Powell Testimony

February 27, 2018

By law, the Federal Reserve Chair is required to testify before congressional committees (House Financial Services and Senate Banking) twice a year on the economy, monetary policy and anything else legislators might wish to ask. The so-called Humphrey-Hawkins testimony, named after the sponsors of the bill that made this requirement, is done in February and July.

A takeaway from Jerome Powell’s first Humphrey-Hawkins appearance today is that all things being considered, the case for continuing gradual interest rate hikes and ongoing balance sheet reduction has strengthened since the last full policy review with fresh forecasts that was done in December. The next review will be done about three weeks from now. Growth appears stronger. Inflation is a bit higher, with some evidence of better wage growth. The tax cut, all other things being the same, could also warrant some countervailing action in monetary policy. So might the softer dollar. There was not warning in the testimony that more volatile financial markets is a reason to slow down the pace of normalization.

The dot-plot diagram from December showing individual committee member preference for the future path of the fed funds target pointed to three increases during 2018. Powell declined to speak for his colleagues but suggested that he personally could be inclined now to consider four rate hikes. Bear in mind, these are forecasts, not pre-decided future policy changes. As always, the evolution of economic data and other pertinent developments dictate what is done each meeting, so without knowing precisely what that information will be, it’s not possible to say definitively that 3 or 4 or 5 hikes will occur in 2018. But the prime takeaway, is that four moves are look more plausible now than such did at the mid-December review.

On this first H-H testimony by the new Fed Chairman, the 10-year Treasury yield rose by a rather sharp five basis points to 2.92%, just a tad shy of its recent high.The dollar gained some moderate ground against the euro and yen, and the DOW and S&P early in the afternoon had traded down 0.5% each.

It’s interesting to compare this immediate response to how markets performed on the day of the first H-H testimony of Powell’s two predecessors. In Yellen’s case (February 2014), the dollar barely moved, the 10-year Treasury yield rose 3 basis points to 2.72% (not radically different from the level now), and both the DOW and S&P rose a bit more than 1.0%. In Bernanke’s H-H baptism of fire in February 2006, the dollar was also virtually unchanged on the day. The 10-year Treasury yield edged up a basis point to 4.61%, and the DOW advanced by 0.6%.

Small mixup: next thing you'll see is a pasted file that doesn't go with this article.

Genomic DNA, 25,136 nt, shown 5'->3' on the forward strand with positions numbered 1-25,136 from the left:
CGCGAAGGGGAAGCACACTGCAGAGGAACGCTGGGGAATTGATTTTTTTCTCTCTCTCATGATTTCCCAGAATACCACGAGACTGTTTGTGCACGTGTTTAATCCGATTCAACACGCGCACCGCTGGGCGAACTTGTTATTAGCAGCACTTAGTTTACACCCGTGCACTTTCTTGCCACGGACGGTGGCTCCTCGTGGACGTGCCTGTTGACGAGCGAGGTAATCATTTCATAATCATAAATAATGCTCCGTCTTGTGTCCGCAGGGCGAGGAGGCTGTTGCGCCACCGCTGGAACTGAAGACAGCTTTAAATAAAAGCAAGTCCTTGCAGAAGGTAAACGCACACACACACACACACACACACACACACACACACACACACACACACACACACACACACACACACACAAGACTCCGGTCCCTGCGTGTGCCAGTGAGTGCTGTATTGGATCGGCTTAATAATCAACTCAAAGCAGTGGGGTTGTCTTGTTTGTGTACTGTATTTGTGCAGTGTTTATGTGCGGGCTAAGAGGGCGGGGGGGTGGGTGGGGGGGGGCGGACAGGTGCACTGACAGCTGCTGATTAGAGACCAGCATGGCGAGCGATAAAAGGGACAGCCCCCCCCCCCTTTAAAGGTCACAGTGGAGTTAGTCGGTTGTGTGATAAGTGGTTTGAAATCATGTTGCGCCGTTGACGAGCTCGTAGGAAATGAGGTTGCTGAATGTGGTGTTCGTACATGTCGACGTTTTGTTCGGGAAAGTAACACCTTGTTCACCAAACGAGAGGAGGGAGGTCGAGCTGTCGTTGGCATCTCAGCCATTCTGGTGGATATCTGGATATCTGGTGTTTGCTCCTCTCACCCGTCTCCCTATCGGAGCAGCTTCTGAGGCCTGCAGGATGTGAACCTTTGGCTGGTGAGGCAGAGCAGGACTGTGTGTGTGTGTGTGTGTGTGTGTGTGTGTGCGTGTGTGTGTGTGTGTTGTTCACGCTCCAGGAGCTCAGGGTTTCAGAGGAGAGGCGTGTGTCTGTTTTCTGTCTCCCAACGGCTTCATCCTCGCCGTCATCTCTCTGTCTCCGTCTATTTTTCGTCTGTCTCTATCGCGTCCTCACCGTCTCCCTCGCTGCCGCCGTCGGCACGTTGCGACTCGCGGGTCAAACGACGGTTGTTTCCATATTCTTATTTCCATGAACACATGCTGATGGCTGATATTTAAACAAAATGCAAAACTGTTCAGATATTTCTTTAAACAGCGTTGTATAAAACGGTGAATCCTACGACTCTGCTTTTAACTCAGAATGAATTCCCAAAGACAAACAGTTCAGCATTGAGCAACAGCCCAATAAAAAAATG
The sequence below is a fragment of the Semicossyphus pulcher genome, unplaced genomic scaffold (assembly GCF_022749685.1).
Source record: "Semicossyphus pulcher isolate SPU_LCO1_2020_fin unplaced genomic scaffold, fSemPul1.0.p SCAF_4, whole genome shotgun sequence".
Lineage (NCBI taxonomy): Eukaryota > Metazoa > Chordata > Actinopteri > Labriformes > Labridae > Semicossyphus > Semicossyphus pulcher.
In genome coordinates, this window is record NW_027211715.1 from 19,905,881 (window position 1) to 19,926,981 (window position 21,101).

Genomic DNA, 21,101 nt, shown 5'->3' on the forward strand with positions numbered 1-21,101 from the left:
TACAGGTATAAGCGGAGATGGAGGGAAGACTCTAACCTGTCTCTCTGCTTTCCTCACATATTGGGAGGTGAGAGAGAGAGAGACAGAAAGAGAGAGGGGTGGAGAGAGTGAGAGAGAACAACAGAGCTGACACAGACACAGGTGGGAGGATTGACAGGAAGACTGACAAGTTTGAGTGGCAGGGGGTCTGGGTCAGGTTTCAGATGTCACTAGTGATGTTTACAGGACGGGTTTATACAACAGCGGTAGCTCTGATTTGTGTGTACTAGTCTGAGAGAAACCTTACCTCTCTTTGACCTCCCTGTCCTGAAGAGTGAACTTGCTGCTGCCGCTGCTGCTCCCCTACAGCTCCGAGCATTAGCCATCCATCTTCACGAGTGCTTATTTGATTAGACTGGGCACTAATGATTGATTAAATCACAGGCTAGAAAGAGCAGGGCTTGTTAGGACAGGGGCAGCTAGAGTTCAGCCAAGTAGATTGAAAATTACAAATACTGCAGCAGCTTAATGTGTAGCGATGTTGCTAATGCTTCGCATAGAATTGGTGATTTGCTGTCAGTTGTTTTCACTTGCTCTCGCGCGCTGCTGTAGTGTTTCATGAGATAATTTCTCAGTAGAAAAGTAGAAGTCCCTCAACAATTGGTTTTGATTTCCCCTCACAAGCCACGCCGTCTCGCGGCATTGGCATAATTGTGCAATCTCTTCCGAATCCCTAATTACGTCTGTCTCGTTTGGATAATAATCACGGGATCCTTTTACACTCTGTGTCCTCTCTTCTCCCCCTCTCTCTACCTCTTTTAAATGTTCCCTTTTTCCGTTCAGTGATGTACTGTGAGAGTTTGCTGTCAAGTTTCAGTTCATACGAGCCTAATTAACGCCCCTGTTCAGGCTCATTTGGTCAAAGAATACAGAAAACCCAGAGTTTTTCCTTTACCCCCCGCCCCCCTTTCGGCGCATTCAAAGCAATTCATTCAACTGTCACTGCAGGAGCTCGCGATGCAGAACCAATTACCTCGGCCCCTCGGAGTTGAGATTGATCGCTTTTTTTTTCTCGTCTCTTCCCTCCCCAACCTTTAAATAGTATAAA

In none of these occasions did the dollar react substantially. By law, the Treasury Department and not the Fed is vested with the responsibility of setting U.S. foreign exchange policy. In each instance, long-term interest rates went up. That too makes sense. The Fed is the guardian of U.S. price stability. It’s always seen as important for a Fed Chair to be seen taking that mandate seriously, lest the credibility of the Fed’s commitment to protecting the value of money be eroded.

The most notable difference in how the market reacted today from the Yellen and Bernanke precedents was the drop in U.S. equity prices. To be sure, the stock market soared yesterday, and some profit-taking would have made sense in any case. But before Yellen and even before Bernanke, former Fed Chairman Greenspan developed a reputation for doing what it took to avoid a bear market in stocks. He’d been in the job just a couple of months when the crash of October 19, 1987 occurred. It came after Fed policy had been tightened, and the Fed quickly reversed course. But the time Greenspan stepped down in 2006, the term “Greenspan put” was firmly planted in the lexicon of Fed watchers.

On balance, stocks rose impressively on the watches of Greenspan, Bernanke and Yellen. Perhaps today’s drop in share prices will prove to be a harbinger of a different outcome over the long haul as well as on the first day.

Copyright 2018, Larry Greenberg. All rights reserved. No secondary distribution without express permission.



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